This loop came highly recommended and we were set on riding it before leaving the area. At 26 miles total, it was also one of the longer loops in the area. Our ride ended up being 30 miles because we kept getting lost in the Honeybee Canyon section. There wasn’t any signage on those trails but there are many side trails created by cattle, other (lost?) cyclists, and hikers. But to people who don’t know the area, those trails just confused the heck out of us. MTB Project actually really helped us when we got lost here because using their app we were able to see where we were on the map using GPS and satellite.
Honeybee Canyon is fast and smooth, while the Ridgeline section has some good climbs, fun downhills, and a couple of technical sections. The Ridgeline loop (which includes Wild Burro trail) brings riders up to 4,000 ft. with expansive views of the Tortolita Mountains and Oro Valley.
Tucson Gem and Mineral Show
Jerud’s grandparents, Helen and Don, spend winters in Tucson. They took great care of us while we were in town and we enjoyed spending time with them. Helen is full of energy and Don has all these great stories to share. Helen brought us to the Tucson Gem and Mineral Show (we had to go check out this well-known event) and she also gave us passes to the Arizona-Sonora Desert Museum.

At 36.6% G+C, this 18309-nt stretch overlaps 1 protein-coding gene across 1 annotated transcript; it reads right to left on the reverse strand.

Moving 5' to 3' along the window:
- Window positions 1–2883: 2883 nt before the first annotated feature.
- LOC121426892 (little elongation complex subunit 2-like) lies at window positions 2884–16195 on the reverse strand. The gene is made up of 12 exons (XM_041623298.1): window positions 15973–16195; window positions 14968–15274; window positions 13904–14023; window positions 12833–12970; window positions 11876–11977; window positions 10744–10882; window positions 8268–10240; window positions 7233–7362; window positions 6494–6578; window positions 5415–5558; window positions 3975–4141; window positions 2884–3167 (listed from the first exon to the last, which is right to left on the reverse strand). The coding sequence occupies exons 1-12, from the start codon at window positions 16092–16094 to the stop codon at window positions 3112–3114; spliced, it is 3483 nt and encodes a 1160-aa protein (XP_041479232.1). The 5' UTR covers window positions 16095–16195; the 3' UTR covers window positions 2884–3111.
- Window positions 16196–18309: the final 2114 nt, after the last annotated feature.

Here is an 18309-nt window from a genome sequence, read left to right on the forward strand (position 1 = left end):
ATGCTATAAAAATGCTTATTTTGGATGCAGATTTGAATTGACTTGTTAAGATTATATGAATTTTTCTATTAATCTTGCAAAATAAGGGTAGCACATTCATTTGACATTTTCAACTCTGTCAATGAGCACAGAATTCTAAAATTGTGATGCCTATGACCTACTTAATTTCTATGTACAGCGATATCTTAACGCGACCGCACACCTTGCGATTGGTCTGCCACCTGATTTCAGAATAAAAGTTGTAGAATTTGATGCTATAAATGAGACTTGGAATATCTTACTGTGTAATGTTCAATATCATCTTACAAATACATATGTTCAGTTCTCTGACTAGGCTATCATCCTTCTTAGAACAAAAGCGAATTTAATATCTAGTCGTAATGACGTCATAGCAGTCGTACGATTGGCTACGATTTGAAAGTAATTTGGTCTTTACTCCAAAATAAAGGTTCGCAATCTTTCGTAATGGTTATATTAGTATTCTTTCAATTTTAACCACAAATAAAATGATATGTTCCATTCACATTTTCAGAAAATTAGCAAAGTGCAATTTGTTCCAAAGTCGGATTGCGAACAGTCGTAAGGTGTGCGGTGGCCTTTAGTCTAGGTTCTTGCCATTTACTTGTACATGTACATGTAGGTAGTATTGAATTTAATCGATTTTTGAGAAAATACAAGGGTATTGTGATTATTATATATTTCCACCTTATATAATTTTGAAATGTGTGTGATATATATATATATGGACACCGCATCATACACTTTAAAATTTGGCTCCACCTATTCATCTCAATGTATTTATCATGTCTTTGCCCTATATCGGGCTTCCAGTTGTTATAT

The gem and mineral show was a wowzer! We only visited one location of the show and that alone was overwhelming. So many varieties of beads, gems, minerals, jewelry! I tried to take a jewelry class, but the one I really wanted was cancelled.
When we got to the Arizona-Sonora Museum, I was surprised to find out that it was also a zoo. I’m not a big fan of zoos because of the animal’s quality of life, where the animals come from, etc. When I asked one of the docents about the museum and the animals, her answer was less than satisfying. It wasn’t until I was chatting with Jennifer that I learned the Arizona-Sonora Desert Museum is rated one of the top zoos in the country and does conservation work. I recently researched the museum and found that it’s accredited by the Association of Zoos and Aquariums. My quick take away from what I read is that accredited zoos and aquariums implement sustainable practices and actively participate in conservation, reintroduction programs and education. But I’m not expert in this field so please don’t take my word. While we enjoyed our time at the museum, we’re glad we didn’t pay for our visit. My favorite part was the hummingbird aviary, but while the cacti garden did a wonderful job displaying a wide variety of plants, I would have liked more information about cactus in general.
Drive up to Gates Pass. The view there is a must-see! We may be in the desert in Tucson, but the city is surrounded by mountains. There are also some trails to hike on in the Gates Pass area and it’s a popular amongst road cyclists.
We really enjoyed our time in Tucson and hope to get back in the area to get to more outdoor stuff that we didn’t have time for on this trip. While dog restriction on trails is always an issue, in Tucson dogs were restricted from majority of the trails.